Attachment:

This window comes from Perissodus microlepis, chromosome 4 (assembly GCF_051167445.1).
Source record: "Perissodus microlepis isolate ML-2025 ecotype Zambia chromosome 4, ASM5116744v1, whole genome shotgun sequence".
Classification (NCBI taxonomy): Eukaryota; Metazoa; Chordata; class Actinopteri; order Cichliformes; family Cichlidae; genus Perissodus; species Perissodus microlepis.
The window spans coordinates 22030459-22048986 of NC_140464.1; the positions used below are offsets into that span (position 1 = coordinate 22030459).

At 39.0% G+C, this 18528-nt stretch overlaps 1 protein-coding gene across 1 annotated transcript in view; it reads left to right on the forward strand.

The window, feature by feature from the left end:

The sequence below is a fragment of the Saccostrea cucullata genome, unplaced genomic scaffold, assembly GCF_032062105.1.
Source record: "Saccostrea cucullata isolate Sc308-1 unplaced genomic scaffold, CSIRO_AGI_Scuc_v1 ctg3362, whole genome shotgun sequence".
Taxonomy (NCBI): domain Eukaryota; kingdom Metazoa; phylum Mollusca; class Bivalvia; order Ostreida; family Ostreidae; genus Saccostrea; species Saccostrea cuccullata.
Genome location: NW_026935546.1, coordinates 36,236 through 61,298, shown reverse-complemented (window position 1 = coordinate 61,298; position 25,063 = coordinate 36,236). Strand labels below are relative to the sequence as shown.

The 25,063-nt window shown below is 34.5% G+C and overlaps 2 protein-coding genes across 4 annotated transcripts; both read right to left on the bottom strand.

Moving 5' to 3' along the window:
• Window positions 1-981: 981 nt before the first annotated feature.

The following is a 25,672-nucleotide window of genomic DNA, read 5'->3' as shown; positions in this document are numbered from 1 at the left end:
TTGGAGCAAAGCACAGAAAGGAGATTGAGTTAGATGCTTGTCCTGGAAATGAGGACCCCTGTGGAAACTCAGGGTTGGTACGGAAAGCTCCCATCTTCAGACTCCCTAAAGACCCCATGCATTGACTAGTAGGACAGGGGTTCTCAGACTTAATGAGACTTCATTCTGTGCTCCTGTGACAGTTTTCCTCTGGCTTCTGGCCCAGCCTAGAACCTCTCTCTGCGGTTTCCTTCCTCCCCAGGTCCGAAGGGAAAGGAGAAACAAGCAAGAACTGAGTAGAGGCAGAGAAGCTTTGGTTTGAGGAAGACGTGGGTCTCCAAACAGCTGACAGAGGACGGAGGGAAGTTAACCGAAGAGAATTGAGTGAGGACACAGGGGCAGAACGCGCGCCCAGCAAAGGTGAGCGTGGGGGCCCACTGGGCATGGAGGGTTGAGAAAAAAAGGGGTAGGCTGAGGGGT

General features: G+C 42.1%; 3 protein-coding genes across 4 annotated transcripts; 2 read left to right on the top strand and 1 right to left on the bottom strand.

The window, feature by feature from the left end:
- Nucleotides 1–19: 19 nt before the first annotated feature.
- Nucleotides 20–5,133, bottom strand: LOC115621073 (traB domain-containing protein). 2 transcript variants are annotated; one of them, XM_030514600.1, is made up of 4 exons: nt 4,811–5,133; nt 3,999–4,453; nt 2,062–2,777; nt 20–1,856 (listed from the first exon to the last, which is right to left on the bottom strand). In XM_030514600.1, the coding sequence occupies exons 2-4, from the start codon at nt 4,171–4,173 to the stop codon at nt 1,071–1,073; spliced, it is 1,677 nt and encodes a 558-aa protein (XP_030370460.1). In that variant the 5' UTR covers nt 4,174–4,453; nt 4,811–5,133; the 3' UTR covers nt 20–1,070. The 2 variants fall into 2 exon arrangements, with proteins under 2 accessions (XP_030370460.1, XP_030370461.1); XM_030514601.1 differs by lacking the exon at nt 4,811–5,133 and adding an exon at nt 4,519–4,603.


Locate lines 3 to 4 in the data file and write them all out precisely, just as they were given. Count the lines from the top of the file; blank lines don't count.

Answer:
Classification (NCBI taxonomy): Eukaryota; Metazoa; Chordata; class Actinopteri; order Cichliformes; family Cichlidae; genus Perissodus; species Perissodus microlepis.
The window spans coordinates 22030459-22048986 of NC_140464.1; the positions used below are offsets into that span (position 1 = coordinate 22030459).